Well, there wasn’t a transaction, so I don’t know where that’s coming from. Nothing happened yesterday and nothing has happened today. We’ll see where we are tomorrow but I would expect that he’ll be in the lineup. -McPhee
As you can see from the screenshot above, there were transactions. The only way for a transaction to appear on this page is if this form has been submitted to the NHL offices. Why the transaction was there and has since disappeared, I do not know.
Following the game, I asked Gerard Gallant about the transactions…
Can you offer any clarity to the Brandon Pirri situation that occured this afternoon? -SinBin.vegas
I worry about playing the players and transactions work themselves out. He’s on my roster, I’m playing him. -Gallant
We are going to continue to dig on this to see what else we can find.
Before tonight’s game against the San Jose Sharks, the Golden Knights sent Brandon Pirri to the AHL and then recalled him within two hours. All along he remained in Las Vegas and eventually played in the night’s game.
The question is, why?
There were speculations of trades, belief that salary cap was involved, even the Chicago Wolves schedule came up as a point of conversation. But all along the transaction was simply made to exploit a tiny rule in the Collective Bargaining Agreement (CBA) that effectively resets the waiver clock for Pirri.
Let’s start with the original rule that has been at the center of the Pirri waiver situation. First, here’s the actual rule from the CBA.
Subject to the provisions of this Article, the rights to the services of a Player may be Loaned to a club of another league, upon fulfillment of the following conditions, except when elsewhere expressly prohibited:
(a) Regular Waivers were requested and cleared during the Playing Season Waiver Period; and
(b) the Player has not played in ten (10) or more NHL Games cumulative since Regular Waivers on him were last cleared, and more than thirty (30) days cumulative on an NHL roster have not passed since Regular Waivers on him were last cleared. -NHL Collective Bargaining Agreement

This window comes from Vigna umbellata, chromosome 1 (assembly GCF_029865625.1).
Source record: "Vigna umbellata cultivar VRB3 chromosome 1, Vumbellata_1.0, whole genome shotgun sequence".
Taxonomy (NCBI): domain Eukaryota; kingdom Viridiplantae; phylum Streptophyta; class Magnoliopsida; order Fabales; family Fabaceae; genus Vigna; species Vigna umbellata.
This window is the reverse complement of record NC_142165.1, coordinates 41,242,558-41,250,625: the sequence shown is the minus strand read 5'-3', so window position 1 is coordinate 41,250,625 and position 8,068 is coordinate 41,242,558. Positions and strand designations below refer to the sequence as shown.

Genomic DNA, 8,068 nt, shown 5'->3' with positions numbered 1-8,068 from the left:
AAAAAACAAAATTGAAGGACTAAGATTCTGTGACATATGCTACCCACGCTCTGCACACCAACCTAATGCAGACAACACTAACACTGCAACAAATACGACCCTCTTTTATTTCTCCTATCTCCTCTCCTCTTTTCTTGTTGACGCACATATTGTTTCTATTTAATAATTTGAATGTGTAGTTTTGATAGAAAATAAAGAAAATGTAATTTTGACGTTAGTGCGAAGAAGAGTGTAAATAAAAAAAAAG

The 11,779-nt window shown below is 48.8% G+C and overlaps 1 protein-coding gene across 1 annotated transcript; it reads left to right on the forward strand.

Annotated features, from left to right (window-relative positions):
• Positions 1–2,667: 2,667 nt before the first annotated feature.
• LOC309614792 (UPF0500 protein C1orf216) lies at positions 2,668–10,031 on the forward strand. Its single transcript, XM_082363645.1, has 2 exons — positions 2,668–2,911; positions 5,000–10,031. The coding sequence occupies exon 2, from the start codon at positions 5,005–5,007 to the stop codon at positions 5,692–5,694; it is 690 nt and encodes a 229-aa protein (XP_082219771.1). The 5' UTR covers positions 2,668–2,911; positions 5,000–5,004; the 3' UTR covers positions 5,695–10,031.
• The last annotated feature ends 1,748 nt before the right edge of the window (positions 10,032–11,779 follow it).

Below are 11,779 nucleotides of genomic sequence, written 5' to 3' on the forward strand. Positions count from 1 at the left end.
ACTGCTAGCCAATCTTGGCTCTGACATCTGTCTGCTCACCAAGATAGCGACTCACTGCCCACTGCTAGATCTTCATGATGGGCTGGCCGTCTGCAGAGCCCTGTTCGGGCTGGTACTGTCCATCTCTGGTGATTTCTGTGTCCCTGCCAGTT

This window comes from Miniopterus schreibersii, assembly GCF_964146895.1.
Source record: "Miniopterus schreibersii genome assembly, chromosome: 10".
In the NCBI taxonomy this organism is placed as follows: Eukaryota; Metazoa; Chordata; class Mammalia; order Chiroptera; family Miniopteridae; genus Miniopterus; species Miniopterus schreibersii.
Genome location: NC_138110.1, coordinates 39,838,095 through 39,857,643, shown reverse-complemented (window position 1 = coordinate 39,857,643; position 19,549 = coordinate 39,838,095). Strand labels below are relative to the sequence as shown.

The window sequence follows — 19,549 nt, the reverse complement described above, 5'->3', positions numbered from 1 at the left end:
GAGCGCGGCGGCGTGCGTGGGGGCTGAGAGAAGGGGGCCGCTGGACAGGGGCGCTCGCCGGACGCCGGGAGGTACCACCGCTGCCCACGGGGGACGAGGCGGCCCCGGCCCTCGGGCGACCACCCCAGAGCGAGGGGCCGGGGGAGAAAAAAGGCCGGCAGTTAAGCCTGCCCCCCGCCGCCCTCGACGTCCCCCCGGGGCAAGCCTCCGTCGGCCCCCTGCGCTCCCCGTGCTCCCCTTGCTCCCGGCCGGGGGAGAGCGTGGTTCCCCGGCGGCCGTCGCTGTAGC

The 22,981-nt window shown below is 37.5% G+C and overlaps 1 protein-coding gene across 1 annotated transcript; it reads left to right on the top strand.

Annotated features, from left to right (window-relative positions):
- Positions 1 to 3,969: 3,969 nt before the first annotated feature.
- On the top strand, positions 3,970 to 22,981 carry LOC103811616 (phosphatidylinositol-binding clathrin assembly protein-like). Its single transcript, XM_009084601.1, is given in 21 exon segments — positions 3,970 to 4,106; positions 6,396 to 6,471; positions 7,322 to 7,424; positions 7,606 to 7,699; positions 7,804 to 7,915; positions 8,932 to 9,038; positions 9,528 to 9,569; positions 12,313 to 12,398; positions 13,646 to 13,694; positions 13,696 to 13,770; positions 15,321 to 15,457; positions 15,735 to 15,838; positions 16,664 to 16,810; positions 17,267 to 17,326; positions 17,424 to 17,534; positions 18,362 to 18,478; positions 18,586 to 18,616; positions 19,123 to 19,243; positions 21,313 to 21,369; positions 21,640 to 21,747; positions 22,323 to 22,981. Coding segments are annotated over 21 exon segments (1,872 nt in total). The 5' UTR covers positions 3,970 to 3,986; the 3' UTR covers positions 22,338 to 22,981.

What that says is if a player has cleared waivers, which Pirri did on 10/4/18, he can be recalled and play in up to nine games OR be on active roster for up to 29 days without having to once again re-clear waivers.
Brandon Pirri was recalled to the Golden Knights on 12/18/18. Prior to tonight has played in eight games since being recalled. He’s been the on the roster 19 days.
Thus, if he played in two more games OR was on the active roster for 11 more days he would once again be subject to waivers in the event the Golden Knights wanted to send him down to the AHL.
That brings us today. Due to injuries and illness, the Golden Knights only had 12 active and available forwards on the roster with Pirri. Reilly Smith, William Carrier, Erik Haula, and eventually we learned Cody Eakin, were all unavailable to play in tonight’s game. Thus, without Pirri, the Golden Knights would only have 11 available forwards.
Enter a different CBA provision called “the emergency recall.”
T6) Zach Whitecloud (D) Acquired: Signed as Free Agent on March 8th, 2018 Age: 22 (November 28, 1996) Most Recent Team: Chicago Wolves (AHL) Previous Ranking: #4
As somewhat of a veteran among the Wolves defense, at age 22, Whitecloud continues to look like the same player we’ve seen since he signed with Vegas. He’s good defensively with a little bit of offensive skill. He moved down on the list because of the way the Golden Knights treated him during the time when Nate Schmidt was out. Jake Bischoff made the roster over Whitecloud and Bischoff couldn’t get into a game. The more and more you see of Whitecloud the more you see a solid NHLer who just needs his breakthrough moment.
More on Whitecloud
9/12/18 – In the last rankings, he was declared the most pro-ready prospect, that honor has been taking from him by Erik Brannstrom. Whitecloud looks like he’s going to become a solid, safe, defensive option that could help an offensive-minded defensive partner thrive. Playing with Brannstrom, Whitecloud took care of the Golden Knights end while helping Brannstrom bring the puck forward and make plays. Think Deryk Engelland, but like 30 years younger. (Sorry Deryk)
7/28/18 – The most pro-ready prospect in the entire Golden Knights pool is Zach Whitecloud. He spent the final few weeks of the season with the Golden Knights and even played in an NHL game with Vegas in which he was +3 vs. Edmonton. In Development Camp he was physically the most ready player, but he also displayed great poise and leadership on the ice. When his time comes, and it may not necessarily be out of training camp, he’s not going to be a flashy player, but he will be reliable. He projects as a solid stay-at-home defenseman with potential upside offensively as he matures. His place near the top of the list is more based on how close he is to playing in the NHL than it is the likelihood he becomes a superstar player. That being said, it shouldn’t surprise anyone if Whitecloud puts together a long and successful NHL career.
T6) Dylan Coghlan (D) Acquired: Signed as Free Agent on September 20, 2017 Age: 20 (February 19, 1998) Most Recent Team: Chicago Wolves (AHL) Previous Ranking: #6